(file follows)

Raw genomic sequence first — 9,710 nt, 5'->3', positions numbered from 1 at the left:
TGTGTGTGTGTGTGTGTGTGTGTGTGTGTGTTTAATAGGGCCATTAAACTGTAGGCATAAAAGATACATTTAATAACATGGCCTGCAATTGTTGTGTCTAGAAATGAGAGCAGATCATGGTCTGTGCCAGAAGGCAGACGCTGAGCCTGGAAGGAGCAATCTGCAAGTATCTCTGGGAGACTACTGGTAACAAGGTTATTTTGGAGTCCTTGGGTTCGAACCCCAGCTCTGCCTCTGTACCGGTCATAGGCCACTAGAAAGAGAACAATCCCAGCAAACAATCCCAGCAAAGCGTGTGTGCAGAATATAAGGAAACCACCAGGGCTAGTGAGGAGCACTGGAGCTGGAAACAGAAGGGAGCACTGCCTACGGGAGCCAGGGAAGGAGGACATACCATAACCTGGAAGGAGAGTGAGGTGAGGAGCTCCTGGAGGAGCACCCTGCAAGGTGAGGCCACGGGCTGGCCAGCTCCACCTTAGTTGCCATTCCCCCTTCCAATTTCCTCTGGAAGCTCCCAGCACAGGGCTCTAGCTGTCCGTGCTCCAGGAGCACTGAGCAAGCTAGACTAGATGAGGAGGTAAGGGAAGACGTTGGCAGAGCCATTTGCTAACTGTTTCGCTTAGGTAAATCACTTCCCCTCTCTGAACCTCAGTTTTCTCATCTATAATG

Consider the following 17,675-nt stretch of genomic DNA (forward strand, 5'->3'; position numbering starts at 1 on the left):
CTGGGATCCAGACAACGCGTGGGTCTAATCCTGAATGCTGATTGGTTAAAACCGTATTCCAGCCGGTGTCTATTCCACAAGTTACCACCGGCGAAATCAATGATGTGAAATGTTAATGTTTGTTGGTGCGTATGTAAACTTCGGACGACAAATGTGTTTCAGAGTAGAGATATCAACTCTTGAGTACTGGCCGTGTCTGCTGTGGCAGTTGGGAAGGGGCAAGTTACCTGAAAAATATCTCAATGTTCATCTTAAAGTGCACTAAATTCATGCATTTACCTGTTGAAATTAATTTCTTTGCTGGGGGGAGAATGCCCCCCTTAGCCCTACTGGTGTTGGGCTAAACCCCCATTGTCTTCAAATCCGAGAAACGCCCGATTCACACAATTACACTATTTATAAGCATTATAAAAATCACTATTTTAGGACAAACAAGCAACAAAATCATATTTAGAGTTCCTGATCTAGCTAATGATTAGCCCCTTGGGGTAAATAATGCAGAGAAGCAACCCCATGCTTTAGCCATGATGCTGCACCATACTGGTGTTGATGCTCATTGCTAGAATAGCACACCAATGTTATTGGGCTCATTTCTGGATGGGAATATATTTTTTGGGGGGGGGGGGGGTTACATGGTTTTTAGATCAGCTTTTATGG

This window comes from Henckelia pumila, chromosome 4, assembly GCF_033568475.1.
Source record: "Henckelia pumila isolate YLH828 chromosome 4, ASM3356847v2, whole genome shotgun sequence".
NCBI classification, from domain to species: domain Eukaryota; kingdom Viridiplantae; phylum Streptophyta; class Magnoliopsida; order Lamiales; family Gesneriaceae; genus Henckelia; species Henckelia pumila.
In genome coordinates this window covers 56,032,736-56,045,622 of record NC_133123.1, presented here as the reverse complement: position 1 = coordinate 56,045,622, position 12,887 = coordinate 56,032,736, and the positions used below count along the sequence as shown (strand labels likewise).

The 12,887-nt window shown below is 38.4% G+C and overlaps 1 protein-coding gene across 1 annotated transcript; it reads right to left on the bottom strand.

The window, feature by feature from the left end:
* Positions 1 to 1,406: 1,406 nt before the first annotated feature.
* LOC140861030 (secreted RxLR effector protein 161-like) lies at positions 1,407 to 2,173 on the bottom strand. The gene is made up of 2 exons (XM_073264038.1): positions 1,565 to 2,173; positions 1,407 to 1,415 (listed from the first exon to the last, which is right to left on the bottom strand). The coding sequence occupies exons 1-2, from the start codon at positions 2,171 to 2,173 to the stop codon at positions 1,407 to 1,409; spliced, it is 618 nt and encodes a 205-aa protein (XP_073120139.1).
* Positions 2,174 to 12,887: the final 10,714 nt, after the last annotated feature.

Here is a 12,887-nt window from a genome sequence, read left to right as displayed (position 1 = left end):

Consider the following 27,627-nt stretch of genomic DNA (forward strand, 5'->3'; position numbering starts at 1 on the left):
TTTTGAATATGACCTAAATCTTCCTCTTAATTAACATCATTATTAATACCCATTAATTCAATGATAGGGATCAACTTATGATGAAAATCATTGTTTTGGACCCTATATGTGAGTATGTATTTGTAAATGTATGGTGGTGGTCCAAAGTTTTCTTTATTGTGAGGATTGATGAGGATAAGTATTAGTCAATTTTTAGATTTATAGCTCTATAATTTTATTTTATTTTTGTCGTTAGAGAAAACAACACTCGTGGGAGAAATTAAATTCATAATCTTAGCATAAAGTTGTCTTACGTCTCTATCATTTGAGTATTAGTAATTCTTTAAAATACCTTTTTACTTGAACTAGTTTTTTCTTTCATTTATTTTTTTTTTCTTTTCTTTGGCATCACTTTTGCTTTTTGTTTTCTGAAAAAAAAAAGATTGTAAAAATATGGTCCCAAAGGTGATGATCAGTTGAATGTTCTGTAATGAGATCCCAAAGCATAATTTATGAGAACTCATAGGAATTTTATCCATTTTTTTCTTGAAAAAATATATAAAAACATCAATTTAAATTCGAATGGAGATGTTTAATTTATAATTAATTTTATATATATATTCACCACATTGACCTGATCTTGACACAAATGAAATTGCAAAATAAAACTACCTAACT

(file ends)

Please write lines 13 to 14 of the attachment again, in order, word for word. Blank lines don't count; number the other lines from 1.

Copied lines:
* Positions 2,174 to 12,887: the final 10,714 nt, after the last annotated feature.

Here is a 12,887-nt window from a genome sequence, read left to right as displayed (position 1 = left end):